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Published: April 29th 2007
hello from maggie's world!
(sorry cameron. yes, i did copy and paste this from the email I sent you yesterday. hope you'll forgive me)
well, here i am in a town called Comitan. yep, i abandoned San Cristobal because it just wasnt working out there and here everything just seemed to fall into place. i am doing my 1 month independent study project with an organization called Educacion para la paz (Edupaz) and in particular about their Economia Solidaria program which gives microcredit loans to small cooperatives and groups. So far i've interviewed an ecotourism cooperative, a coffee cooperative , a carpintry group, a family with a chicken farm, two women with clothing sales businesses, and a man with a wood purchase/sale business - all groups that have received EDUPAZ microcredit loans. so many interesting stories between all of those, and just thinking of all the different challenges they face, on so many different levels. it reminds me a lot of my photo project with the immigrant farmworkers - after interviewing all these people i feel so compelled and obligated to tell their story and put my whole heart into doing that. the only issue here is that i
have to put in my analysis too, rather than just letting the words speak for themselves...
this analysis is particularly important after hearing mexican author and intellectual Gustavo Esteva's response to my question: "What is your opinion of microcredit?" His response is best summed up in his final sentence: "Microcredit is terrible." He says that he had a microcredit program in his own ngo and that people became addicted to the credit, at times selling their cows or chickens to pay off their debt...ending up worse off than they had started. He also explained it as another mechanism to pull the campesinos into the capitalist system.
i never thought microcredit was the solution from heaven, but imagine after hearing that response how discouraged i felt...i meant this was THE gustavo esteva, in person, telling me that what i wanted to research is terrible.
ok, but then i started to think about it, and realized that, hey, thats his opinion and his experience, lets see if it holds true, lets see what the true problematica of microcredit is. and then i found Edupaz, and they were already so critical of what they do, to the point where they
this was the first day of the "appropriate technologies" workshop and we had a blessing ceremony of the site. the 13 white candles symbolize our plee of pardon to the gods. the yellow candle and yellow flowers means the pillar of the universe, nature, weather, animals. The white candle and flowers signify death, the color of bone, the white barbarian northerner who always brings pain and suffering. the red candle and flowers is where the sun rises, or life begins, and the black candle (practically melted, opposite red) signifies where the sun sets and we cross over to a new life. the blue candle in the center means water, and the green, earth.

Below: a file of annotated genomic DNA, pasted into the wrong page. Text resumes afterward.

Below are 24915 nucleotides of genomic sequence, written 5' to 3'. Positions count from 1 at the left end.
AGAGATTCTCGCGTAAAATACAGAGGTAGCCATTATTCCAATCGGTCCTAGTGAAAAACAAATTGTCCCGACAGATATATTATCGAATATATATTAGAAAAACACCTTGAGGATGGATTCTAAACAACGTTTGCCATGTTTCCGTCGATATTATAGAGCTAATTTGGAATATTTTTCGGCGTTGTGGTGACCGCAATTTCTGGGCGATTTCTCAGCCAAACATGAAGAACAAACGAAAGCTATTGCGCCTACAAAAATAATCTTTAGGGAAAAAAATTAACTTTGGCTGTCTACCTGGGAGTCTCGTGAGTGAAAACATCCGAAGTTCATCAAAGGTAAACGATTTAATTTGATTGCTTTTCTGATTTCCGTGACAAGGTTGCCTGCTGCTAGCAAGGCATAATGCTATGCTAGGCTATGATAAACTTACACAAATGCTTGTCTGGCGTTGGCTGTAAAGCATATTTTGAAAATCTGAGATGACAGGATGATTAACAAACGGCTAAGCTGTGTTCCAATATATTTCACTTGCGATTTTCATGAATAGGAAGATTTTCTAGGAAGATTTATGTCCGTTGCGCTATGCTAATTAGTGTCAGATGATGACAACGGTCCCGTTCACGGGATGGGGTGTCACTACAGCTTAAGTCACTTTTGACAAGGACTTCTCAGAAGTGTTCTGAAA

said "we aren't even sure what we are doing is the right answer". ademas, the organization itself is so much more integral than the other orgs i was looking at before. they have a traditional health program and an agroecology program. so i came here, and now i live in the apartment above the office. i've been doing a lot of transcribing, typing up my interviews today and yesterday because I did 7 interviews this week. and I also went to this awesome community called Tziscao near the Guatemalan border, where Edupaz was teaming up with Solar Energy International and IRRI Mexico to do a workshop called "Appropriate Technologies for the Developing World" about solar panels, solar cookers, water treatment, biodigestors, etc. - very cool! i translated the first day (sooo tiring!) and then just hung around a few days more, going to the lessons, and doing my interviews in the free time.
And now I'm here in the Edupaz office, analyzing and being pensive, until I have some more interviews this week with microcredit groups in a town called Carranza. The town was one of the first to receive Edupaz loans, and is still having trouble paying those
loans back (some groups are 2 or 3 years behind). So it will definetly show the challenges within the microcredit program. But before I do that, I have to go to San Cristobal tomorrow to renew my visa! woohoo. Supposedly it is a very annoying process (i think i have to make a copy of EVERY single page of my passport..yep, the blank pages too). But hopefully that all works out because I don't think i'm quite ready to come home yet 😉
all my love,
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